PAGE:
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- Cards and deal
- Shuffle the 52 cards and place them face down in a stock. Deal four cards face up in a display and turn the top card of the stock face up. This is the target card.
- Object
- Counting Aces and face cards

Any one of these five cards can be the solution to an equation

involving the other four. Thus (with K=1): 8+5/10+3=1, (5x8/10)-1=3,

(10+8)/3-1=5,(10/5)+(1x3)=8, 8+5-3x1=10 as 1 each (I dislike games that dispense with face cards), and others at face value, the aim is to use all four display cards in an equation that equals the target card numeral. Only addition, subtraction, multiplication and division are allowed, and any division must be integral (leaving no remainder). Powers, roots, and other mathematical contortions are not allowed as they make the game too easy. Warning: do not attempt to divide by zero, or the world will come to an end. - Play
- Whoever first makes a valid equation wins the target card, discards the display cards face down
to a wastepile, deals another four-card display from the stock, and turns the top card of the stock face up as a new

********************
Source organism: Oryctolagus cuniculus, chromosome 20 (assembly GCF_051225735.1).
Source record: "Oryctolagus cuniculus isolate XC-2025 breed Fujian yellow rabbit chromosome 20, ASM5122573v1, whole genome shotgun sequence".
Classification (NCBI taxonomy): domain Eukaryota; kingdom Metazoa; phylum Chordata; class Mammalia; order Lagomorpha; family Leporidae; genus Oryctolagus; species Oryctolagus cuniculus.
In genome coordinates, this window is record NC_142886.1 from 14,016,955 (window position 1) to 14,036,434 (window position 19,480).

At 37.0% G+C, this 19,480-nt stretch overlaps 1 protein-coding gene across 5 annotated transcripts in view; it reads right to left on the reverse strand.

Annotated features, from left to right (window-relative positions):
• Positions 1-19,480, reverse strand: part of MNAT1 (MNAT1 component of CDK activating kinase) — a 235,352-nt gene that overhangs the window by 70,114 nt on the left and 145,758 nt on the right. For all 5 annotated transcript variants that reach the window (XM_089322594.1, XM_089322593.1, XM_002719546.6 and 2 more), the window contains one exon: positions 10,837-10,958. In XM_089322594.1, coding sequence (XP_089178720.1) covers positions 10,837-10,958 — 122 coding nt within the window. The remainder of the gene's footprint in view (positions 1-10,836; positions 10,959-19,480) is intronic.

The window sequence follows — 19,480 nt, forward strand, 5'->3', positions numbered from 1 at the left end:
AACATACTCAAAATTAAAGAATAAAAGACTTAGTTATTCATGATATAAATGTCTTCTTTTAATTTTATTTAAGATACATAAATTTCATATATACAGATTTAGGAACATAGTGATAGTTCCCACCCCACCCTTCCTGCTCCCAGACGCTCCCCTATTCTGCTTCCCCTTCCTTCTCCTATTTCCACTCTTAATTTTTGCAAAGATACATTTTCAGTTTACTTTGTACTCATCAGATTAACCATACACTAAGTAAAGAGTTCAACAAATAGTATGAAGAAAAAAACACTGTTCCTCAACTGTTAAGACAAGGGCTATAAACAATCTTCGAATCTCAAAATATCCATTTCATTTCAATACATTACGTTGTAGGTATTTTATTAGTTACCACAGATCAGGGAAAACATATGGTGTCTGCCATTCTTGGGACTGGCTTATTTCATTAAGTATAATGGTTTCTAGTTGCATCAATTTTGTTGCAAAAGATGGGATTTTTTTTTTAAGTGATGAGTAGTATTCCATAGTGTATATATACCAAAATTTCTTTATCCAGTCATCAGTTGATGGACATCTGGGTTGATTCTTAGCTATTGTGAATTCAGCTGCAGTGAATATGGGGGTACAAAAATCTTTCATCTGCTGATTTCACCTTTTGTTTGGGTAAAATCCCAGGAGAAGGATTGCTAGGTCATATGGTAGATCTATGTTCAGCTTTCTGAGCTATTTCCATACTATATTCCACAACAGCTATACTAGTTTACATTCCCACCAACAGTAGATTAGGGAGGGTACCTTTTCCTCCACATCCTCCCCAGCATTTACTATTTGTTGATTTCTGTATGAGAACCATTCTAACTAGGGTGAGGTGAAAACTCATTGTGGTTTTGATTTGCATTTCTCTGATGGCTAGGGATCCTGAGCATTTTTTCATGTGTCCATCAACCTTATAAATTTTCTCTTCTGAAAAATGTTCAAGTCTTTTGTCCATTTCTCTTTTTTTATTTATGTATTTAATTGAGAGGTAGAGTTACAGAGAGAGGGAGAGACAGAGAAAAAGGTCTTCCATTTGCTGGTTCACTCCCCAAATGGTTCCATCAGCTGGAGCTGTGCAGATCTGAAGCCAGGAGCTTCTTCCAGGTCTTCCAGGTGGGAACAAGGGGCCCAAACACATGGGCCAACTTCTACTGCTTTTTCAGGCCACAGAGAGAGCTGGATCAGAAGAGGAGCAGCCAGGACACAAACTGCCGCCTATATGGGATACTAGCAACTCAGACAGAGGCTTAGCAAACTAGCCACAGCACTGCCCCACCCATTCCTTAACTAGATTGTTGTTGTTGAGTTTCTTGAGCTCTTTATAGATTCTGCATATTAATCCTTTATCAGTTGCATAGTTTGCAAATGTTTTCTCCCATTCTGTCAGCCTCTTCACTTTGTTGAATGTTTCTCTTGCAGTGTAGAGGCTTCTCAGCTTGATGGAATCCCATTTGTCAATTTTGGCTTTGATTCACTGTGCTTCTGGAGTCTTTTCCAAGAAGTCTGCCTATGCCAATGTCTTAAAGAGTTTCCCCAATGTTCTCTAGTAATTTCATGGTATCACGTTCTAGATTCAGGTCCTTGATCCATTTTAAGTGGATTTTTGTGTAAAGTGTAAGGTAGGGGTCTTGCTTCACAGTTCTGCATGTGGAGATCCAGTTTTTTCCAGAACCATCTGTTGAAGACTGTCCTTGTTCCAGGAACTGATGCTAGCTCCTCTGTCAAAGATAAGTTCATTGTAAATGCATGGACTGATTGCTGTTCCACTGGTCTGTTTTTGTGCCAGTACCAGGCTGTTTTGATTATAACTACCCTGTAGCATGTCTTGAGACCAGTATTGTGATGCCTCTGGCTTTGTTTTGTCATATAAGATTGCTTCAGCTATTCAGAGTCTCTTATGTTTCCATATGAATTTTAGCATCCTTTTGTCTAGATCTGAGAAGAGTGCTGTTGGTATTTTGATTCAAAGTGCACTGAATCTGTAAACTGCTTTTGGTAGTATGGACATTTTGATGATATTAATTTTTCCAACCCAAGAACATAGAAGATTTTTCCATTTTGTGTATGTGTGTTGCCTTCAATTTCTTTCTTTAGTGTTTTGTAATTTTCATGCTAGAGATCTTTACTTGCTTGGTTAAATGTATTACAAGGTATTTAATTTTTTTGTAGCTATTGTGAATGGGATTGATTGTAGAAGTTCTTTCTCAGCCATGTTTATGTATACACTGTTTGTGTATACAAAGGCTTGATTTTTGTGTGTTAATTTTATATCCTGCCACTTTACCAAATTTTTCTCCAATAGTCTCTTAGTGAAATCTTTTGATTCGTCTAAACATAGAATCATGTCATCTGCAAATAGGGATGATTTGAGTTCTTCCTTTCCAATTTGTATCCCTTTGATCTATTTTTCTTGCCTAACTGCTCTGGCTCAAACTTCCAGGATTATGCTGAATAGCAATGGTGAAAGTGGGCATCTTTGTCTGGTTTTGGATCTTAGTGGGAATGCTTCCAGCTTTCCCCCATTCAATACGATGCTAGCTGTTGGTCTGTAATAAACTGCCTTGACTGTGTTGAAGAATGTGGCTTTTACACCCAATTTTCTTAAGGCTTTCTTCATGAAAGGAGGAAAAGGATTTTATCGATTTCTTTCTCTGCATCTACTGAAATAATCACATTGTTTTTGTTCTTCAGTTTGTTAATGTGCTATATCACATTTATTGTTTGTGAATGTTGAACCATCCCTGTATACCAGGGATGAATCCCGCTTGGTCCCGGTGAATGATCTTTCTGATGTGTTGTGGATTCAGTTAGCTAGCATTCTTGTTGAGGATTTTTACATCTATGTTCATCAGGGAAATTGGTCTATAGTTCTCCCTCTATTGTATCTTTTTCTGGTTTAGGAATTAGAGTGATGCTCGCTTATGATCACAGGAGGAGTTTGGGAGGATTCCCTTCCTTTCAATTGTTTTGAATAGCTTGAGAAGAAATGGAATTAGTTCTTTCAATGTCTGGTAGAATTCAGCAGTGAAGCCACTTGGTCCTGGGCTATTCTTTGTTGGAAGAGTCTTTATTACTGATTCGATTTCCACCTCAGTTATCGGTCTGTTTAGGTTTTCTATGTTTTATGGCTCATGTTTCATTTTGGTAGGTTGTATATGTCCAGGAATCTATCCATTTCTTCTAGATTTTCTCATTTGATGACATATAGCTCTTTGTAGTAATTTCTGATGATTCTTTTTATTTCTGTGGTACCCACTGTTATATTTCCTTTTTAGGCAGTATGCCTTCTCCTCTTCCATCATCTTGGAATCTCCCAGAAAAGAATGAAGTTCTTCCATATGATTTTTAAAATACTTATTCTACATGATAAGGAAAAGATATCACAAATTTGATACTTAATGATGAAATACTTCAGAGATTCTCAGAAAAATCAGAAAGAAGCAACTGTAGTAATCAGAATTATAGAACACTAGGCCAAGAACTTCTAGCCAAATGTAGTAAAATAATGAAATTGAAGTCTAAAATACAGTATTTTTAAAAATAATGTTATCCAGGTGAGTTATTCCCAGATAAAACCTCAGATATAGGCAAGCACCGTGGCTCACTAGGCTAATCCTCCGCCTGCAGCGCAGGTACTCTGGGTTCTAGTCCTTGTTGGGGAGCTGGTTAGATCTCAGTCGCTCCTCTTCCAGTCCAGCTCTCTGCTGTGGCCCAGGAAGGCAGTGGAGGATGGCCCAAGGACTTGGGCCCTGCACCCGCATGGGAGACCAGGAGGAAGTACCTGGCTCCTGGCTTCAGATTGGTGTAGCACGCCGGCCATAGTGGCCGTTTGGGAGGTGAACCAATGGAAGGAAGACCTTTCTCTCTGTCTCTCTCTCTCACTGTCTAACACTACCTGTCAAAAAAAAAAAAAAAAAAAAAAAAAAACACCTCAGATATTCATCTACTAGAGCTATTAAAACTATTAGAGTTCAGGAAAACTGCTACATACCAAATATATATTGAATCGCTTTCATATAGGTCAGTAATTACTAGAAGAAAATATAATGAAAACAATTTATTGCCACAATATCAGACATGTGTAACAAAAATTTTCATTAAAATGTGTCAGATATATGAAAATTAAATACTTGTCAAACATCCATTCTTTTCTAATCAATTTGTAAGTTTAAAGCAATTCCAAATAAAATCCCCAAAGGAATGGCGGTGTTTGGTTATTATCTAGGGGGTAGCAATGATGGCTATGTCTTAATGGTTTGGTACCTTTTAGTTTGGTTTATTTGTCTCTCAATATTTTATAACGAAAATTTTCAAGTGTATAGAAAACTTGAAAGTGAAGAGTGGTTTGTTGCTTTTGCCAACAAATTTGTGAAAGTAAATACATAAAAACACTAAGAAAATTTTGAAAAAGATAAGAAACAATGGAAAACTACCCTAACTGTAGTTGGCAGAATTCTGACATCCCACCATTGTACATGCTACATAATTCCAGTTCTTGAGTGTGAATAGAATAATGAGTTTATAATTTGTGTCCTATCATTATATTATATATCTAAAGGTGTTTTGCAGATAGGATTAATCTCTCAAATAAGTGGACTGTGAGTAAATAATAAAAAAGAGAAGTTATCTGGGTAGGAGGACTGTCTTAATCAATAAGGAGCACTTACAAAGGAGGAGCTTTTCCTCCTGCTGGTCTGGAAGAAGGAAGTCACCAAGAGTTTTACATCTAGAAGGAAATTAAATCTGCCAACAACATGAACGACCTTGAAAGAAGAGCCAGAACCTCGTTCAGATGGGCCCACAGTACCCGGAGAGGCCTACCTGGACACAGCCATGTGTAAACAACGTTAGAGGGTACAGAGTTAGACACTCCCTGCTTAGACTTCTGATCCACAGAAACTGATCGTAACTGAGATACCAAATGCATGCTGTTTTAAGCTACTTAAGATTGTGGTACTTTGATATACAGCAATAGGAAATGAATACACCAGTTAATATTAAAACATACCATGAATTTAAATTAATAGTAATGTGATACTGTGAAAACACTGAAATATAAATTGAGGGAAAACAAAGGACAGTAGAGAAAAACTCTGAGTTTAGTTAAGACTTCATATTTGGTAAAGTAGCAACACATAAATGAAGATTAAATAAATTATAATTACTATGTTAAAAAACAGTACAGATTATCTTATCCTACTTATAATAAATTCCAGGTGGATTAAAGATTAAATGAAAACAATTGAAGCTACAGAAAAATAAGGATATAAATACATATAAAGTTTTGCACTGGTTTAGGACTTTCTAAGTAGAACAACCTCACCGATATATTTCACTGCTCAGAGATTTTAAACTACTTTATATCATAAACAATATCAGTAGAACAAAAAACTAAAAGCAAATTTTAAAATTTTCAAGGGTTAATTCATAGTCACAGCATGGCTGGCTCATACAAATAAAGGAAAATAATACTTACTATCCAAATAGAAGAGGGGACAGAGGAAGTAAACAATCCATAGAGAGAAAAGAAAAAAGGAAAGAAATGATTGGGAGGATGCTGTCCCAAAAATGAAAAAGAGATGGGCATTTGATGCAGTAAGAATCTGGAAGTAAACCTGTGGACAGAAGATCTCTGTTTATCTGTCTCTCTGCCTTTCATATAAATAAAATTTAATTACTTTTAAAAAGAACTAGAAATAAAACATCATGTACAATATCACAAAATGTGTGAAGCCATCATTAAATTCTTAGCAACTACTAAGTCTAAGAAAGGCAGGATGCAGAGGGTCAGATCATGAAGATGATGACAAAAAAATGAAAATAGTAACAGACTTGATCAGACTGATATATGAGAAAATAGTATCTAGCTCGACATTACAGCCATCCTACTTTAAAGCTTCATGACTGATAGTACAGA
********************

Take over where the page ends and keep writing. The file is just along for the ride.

target.
- Score
- You each score the number of cards you have won, or, if previously agreed, their total face value.
- Game
- Keep playing till you get tired of it.
- Variant 1
- Counting face cards as 1 each makes life too easy. For more of a challenge, count Jack 11, Queen 12, King 13. The trouble with this is that if they are all too high the task can get impossible. How, for example, do you make 12 from 13.13.13.13? One way is to omit one card and make an equation of the other three - thus 13-(13/13)=12. Another is to accept powers. This often enables you to generate 1, and since 1 raised to any power remains 1 you can have, for example, 13‑(13/13)^13)=12. Also useful is the fact that anything raised to the power of zero is equal to 1, thus allowing you the alternative 13-(13^(13-13))=12.
- Variant 2
- Perhaps a better approach is to count face cards at their suit value, for which purpose I favour spades 1, hearts 2, clubs 3, diamonds 4.
- Variant 3
- This substantially similar game is called Ascent. Take one card of each suit and arrange all four in a square.
The first player endeavours to form them into an equation equal to 1, counting numerals at face value from Ace=1 to Ten=10 and face
cards at their suit value of spades=1, hearts=2, clubs=3, diamonds=4.
- Footnote
- If you like equation games, see also Equator, One Up, and Prime Time